Creature Features in Review: Spring (2014)
What is the chance of a once-in-a-lifetime love worth? Is it worth the embrace of a monster, or death? SPRING is not just any monster movie, no typical vampires or werewolves here. What remains is the inescapable drive for connection that goes beyond emotional need.
SPRING, directed by Justin Benson and Aaron Morehead and written by Benson, is the story of Evan (Lou Taylor Pucci,) a young man who has just lost his mother and his job. His life has been on hold, taking care of his dying mother and his father who has also passed. He is an adult orphan, alone in the world with no direction. He makes an impulsive decision to head to Italy, a trip he and his father always talked about. He arrives with no clear idea of what he is looking to find.
Evan meets the mysterious Louise (Nadia Hilker,) and they have a one night stand. Evan can’t walk away and takes a job on a fruit tree farm, hoping to learn more about Louise. Louise appears to have some dark secrets and tries, unsuccessfully, to put him off. She has a bizarre appetite for cats and rabbits, and Evan finds needles in her bathroom, although she insists they are for a medical condition. He also finds several historical paintings resembling Louise, including her one green and one blue eye. He is tempted to walk away but he sees his boss Angelo’s (Francesco Carnelutti,) enduring love for his dead wife inspires Evan to persevere.
When Evan finds Louise changing into something with scales and a mass of tentacles, she is forced to tell him the truth. She suffers from a condition causing her to de-evolve around each Spring Equinox. The cats, rabbits and injections are stem cells, designed to halt the process. Every 20 years she has to have sex and get pregnant. Her body reabsorbs the embryo and re-evolves into a new person. Falling in love causes the process to halt and the pregnancy to continue, rendering her a mortal.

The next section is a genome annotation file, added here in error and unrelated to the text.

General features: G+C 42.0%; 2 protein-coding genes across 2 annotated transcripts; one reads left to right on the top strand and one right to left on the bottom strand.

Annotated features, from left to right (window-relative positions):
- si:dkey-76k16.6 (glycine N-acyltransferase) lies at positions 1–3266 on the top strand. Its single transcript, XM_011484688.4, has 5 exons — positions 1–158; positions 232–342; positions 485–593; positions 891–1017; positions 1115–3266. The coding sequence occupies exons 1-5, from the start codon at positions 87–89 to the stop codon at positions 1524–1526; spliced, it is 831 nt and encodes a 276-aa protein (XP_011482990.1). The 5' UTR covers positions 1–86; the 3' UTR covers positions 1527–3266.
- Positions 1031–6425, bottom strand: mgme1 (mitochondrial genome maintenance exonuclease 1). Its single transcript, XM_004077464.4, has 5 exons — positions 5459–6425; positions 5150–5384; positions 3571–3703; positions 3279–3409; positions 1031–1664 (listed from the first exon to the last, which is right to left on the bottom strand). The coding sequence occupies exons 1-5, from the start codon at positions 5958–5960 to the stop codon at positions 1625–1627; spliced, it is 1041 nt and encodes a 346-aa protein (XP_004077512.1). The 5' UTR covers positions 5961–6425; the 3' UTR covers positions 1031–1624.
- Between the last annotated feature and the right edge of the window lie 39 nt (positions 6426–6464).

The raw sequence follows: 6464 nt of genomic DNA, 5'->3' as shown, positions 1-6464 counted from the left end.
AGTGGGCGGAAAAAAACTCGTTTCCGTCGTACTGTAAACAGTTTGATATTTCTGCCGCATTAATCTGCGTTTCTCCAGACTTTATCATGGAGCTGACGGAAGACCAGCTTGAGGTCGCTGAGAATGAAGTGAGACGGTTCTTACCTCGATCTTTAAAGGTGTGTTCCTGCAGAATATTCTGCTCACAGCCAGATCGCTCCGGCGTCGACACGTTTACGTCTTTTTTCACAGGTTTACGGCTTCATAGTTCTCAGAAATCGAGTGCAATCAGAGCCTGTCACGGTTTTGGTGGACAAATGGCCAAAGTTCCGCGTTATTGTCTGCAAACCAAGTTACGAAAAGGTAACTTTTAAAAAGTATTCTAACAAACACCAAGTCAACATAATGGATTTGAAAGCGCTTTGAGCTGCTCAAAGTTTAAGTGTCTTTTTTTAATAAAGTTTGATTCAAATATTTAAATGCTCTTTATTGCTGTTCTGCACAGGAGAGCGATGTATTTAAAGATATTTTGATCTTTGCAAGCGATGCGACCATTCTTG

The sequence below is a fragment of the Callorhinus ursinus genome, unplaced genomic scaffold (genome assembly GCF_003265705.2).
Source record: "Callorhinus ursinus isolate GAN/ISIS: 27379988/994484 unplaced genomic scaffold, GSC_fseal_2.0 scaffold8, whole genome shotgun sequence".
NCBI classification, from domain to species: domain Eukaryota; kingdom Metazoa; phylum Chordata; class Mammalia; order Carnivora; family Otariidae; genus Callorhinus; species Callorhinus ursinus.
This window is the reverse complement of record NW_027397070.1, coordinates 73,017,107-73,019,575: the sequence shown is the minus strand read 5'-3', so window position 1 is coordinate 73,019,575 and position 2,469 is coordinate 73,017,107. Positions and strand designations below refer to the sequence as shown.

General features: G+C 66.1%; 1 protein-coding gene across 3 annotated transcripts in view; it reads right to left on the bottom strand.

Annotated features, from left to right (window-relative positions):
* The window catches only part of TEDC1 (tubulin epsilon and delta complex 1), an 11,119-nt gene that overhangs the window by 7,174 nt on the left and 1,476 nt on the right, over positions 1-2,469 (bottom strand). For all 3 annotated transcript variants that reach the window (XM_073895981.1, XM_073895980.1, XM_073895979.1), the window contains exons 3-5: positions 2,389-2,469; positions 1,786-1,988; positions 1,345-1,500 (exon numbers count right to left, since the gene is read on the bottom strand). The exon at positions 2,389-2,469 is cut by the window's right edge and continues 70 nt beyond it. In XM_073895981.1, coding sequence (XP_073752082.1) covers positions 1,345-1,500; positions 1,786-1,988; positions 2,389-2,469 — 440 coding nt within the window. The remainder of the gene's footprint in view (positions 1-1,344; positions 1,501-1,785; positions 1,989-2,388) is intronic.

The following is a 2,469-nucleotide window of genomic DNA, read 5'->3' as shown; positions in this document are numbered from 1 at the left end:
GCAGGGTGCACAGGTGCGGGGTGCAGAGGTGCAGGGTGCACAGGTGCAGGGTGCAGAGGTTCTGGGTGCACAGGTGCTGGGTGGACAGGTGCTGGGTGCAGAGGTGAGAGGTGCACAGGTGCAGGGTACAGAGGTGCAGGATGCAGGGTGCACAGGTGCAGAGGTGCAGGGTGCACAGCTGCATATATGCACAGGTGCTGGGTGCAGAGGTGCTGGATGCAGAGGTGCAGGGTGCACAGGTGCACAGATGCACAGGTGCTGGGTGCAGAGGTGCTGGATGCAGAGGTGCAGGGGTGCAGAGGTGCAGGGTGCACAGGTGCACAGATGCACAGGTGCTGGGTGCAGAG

Louise and Evan spend their last day traveling to Louise’s origins in Pompeii. As Evan waits to find out if Louise will change into a monster that consumes him, or chooses to give up immortality for him, the distant Vesuvius begins to rumble and spew smoke. The end is coming, either way, but Evan is no longer lost. A film shot in Italy is already guaranteed to be beautiful and SPRING does not disappoint. The supporting cast, including Carnelutti and Jeremy Gardner as Evan’s friend Tommy add dimension to this sweet sad story. Louise isn’t so much a monster as a transformative miracle.
Kim McDonald is a contributing writer on Machine Mean, having reviewed for us during last year’s Fright Fest series, The Thing (1982). And this year’s Creature Features series. Kim lives in Charleston and loves all things horror, especially foreign horror. Kim also publishes reviews for LOUD GREEN BIRD, tackling some of horror’s greatest treasures, giving readers a deeper retrospective and often introspective on films like “The Iron Rose,” “Baskin,” “The Conjuring 2,” “The Witch,” and much more. As you can see, she is no stranger to the art of movie reviews. You can follow Kim @dixiefairy on Twitter and you can follow her blog, Fairy Musings, here.
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